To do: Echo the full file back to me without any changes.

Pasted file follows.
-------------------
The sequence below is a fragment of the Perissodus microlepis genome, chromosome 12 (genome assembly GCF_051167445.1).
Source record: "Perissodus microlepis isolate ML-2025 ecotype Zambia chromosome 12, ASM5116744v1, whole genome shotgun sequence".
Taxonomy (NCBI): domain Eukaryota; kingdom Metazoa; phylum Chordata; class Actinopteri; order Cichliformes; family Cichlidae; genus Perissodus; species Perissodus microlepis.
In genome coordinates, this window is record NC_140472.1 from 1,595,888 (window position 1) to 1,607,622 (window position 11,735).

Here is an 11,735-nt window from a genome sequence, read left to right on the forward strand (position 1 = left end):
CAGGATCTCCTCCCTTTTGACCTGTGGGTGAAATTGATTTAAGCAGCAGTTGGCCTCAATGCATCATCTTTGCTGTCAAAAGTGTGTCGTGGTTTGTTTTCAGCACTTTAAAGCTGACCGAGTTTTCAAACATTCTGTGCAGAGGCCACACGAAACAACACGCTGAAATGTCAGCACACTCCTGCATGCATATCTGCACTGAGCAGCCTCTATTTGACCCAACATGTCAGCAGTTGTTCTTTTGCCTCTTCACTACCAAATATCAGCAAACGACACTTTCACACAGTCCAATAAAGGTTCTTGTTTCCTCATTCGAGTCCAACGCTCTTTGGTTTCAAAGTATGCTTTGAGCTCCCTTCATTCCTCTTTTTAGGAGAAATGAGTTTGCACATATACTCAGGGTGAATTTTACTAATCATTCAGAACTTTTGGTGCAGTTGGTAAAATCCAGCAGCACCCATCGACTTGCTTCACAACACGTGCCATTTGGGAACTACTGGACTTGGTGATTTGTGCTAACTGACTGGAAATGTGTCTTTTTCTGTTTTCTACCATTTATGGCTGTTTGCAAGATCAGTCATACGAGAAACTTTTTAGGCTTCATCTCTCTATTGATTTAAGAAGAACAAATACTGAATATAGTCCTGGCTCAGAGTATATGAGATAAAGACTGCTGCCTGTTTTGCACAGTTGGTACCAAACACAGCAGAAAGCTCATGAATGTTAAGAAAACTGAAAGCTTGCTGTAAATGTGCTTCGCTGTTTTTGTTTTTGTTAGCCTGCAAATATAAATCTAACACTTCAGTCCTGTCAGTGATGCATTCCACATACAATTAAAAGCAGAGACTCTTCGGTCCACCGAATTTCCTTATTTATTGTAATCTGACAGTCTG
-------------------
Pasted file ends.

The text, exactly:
The sequence below is a fragment of the Perissodus microlepis genome, chromosome 12 (genome assembly GCF_051167445.1).
Source record: "Perissodus microlepis isolate ML-2025 ecotype Zambia chromosome 12, ASM5116744v1, whole genome shotgun sequence".
Taxonomy (NCBI): domain Eukaryota; kingdom Metazoa; phylum Chordata; class Actinopteri; order Cichliformes; family Cichlidae; genus Perissodus; species Perissodus microlepis.
In genome coordinates, this window is record NC_140472.1 from 1,595,888 (window position 1) to 1,607,622 (window position 11,735).

Here is an 11,735-nt window from a genome sequence, read left to right on the forward strand (position 1 = left end):
CAGGATCTCCTCCCTTTTGACCTGTGGGTGAAATTGATTTAAGCAGCAGTTGGCCTCAATGCATCATCTTTGCTGTCAAAAGTGTGTCGTGGTTTGTTTTCAGCACTTTAAAGCTGACCGAGTTTTCAAACATTCTGTGCAGAGGCCACACGAAACAACACGCTGAAATGTCAGCACACTCCTGCATGCATATCTGCACTGAGCAGCCTCTATTTGACCCAACATGTCAGCAGTTGTTCTTTTGCCTCTTCACTACCAAATATCAGCAAACGACACTTTCACACAGTCCAATAAAGGTTCTTGTTTCCTCATTCGAGTCCAACGCTCTTTGGTTTCAAAGTATGCTTTGAGCTCCCTTCATTCCTCTTTTTAGGAGAAATGAGTTTGCACATATACTCAGGGTGAATTTTACTAATCATTCAGAACTTTTGGTGCAGTTGGTAAAATCCAGCAGCACCCATCGACTTGCTTCACAACACGTGCCATTTGGGAACTACTGGACTTGGTGATTTGTGCTAACTGACTGGAAATGTGTCTTTTTCTGTTTTCTACCATTTATGGCTGTTTGCAAGATCAGTCATACGAGAAACTTTTTAGGCTTCATCTCTCTATTGATTTAAGAAGAACAAATACTGAATATAGTCCTGGCTCAGAGTATATGAGATAAAGACTGCTGCCTGTTTTGCACAGTTGGTACCAAACACAGCAGAAAGCTCATGAATGTTAAGAAAACTGAAAGCTTGCTGTAAATGTGCTTCGCTGTTTTTGTTTTTGTTAGCCTGCAAATATAAATCTAACACTTCAGTCCTGTCAGTGATGCATTCCACATACAATTAAAAGCAGAGACTCTTCGGTCCACCGAATTTCCTTATTTATTGTAATCTGACAGTCTG